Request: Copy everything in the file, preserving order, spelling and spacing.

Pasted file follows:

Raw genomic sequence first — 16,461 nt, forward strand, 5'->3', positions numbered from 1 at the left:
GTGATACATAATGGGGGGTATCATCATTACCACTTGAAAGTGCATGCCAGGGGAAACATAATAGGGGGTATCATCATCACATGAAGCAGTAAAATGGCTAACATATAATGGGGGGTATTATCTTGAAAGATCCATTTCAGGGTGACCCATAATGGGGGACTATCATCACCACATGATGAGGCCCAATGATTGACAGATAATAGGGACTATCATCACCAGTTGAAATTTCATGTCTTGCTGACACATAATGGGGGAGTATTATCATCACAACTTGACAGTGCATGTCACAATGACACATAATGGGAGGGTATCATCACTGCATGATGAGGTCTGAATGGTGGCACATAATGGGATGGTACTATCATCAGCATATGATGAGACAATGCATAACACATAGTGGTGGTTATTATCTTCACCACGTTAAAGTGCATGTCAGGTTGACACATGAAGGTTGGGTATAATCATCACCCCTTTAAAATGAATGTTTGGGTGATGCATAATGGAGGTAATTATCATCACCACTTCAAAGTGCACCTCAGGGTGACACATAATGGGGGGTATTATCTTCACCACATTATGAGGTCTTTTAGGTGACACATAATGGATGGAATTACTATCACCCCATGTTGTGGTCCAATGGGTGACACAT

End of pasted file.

Raw genomic sequence first — 16,461 nt, forward strand, 5'->3', positions numbered from 1 at the left:
GTGATACATAATGGGGGGTATCATCATTACCACTTGAAAGTGCATGCCAGGGGAAACATAATAGGGGGTATCATCATCACATGAAGCAGTAAAATGGCTAACATATAATGGGGGGTATTATCTTGAAAGATCCATTTCAGGGTGACCCATAATGGGGGACTATCATCACCACATGATGAGGCCCAATGATTGACAGATAATAGGGACTATCATCACCAGTTGAAATTTCATGTCTTGCTGACACATAATGGGGGAGTATTATCATCACAACTTGACAGTGCATGTCACAATGACACATAATGGGAGGGTATCATCACTGCATGATGAGGTCTGAATGGTGGCACATAATGGGATGGTACTATCATCAGCATATGATGAGACAATGCATAACACATAGTGGTGGTTATTATCTTCACCACGTTAAAGTGCATGTCAGGTTGACACATGAAGGTTGGGTATAATCATCACCCCTTTAAAATGAATGTTTGGGTGATGCATAATGGAGGTAATTATCATCACCACTTCAAAGTGCACCTCAGGGTGACACATAATGGGGGGTATTATCTTCACCACATTATGAGGTCTTTTAGGTGACACATAATGGATGGAATTACTATCACCCCATGTTGTGGTCCAATGGGTGACACAT